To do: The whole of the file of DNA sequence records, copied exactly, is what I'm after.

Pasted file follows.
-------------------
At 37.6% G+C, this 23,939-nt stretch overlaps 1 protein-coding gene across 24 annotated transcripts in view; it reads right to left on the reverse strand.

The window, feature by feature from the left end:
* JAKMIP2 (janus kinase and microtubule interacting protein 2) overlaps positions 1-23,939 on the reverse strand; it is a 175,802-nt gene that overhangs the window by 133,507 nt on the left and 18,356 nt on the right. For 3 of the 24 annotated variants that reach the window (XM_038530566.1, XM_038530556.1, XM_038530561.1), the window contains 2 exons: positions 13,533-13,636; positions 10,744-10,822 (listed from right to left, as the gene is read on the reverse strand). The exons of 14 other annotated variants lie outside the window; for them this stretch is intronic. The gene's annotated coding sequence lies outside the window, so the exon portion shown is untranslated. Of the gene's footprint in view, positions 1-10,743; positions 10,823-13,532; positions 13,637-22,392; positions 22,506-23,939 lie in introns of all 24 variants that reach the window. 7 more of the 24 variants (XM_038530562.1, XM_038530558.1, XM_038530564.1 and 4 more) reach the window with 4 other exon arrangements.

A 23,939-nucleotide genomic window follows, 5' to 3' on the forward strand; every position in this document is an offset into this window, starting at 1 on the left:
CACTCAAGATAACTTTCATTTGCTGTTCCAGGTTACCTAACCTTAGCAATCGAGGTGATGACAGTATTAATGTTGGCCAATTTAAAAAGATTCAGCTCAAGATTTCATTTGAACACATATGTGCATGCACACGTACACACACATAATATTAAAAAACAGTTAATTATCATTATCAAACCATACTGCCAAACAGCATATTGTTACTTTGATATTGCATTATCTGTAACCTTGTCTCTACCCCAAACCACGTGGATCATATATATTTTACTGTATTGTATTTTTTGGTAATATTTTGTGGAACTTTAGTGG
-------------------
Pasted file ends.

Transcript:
At 37.6% G+C, this 23,939-nt stretch overlaps 1 protein-coding gene across 24 annotated transcripts in view; it reads right to left on the reverse strand.

The window, feature by feature from the left end:
* JAKMIP2 (janus kinase and microtubule interacting protein 2) overlaps positions 1-23,939 on the reverse strand; it is a 175,802-nt gene that overhangs the window by 133,507 nt on the left and 18,356 nt on the right. For 3 of the 24 annotated variants that reach the window (XM_038530566.1, XM_038530556.1, XM_038530561.1), the window contains 2 exons: positions 13,533-13,636; positions 10,744-10,822 (listed from right to left, as the gene is read on the reverse strand). The exons of 14 other annotated variants lie outside the window; for them this stretch is intronic. The gene's annotated coding sequence lies outside the window, so the exon portion shown is untranslated. Of the gene's footprint in view, positions 1-10,743; positions 10,823-13,532; positions 13,637-22,392; positions 22,506-23,939 lie in introns of all 24 variants that reach the window. 7 more of the 24 variants (XM_038530562.1, XM_038530558.1, XM_038530564.1 and 4 more) reach the window with 4 other exon arrangements.

A 23,939-nucleotide genomic window follows, 5' to 3' on the forward strand; every position in this document is an offset into this window, starting at 1 on the left:
CACTCAAGATAACTTTCATTTGCTGTTCCAGGTTACCTAACCTTAGCAATCGAGGTGATGACAGTATTAATGTTGGCCAATTTAAAAAGATTCAGCTCAAGATTTCATTTGAACACATATGTGCATGCACACGTACACACACATAATATTAAAAAACAGTTAATTATCATTATCAAACCATACTGCCAAACAGCATATTGTTACTTTGATATTGCATTATCTGTAACCTTGTCTCTACCCCAAACCACGTGGATCATATATATTTTACTGTATTGTATTTTTTGGTAATATTTTGTGGAACTTTAGTGG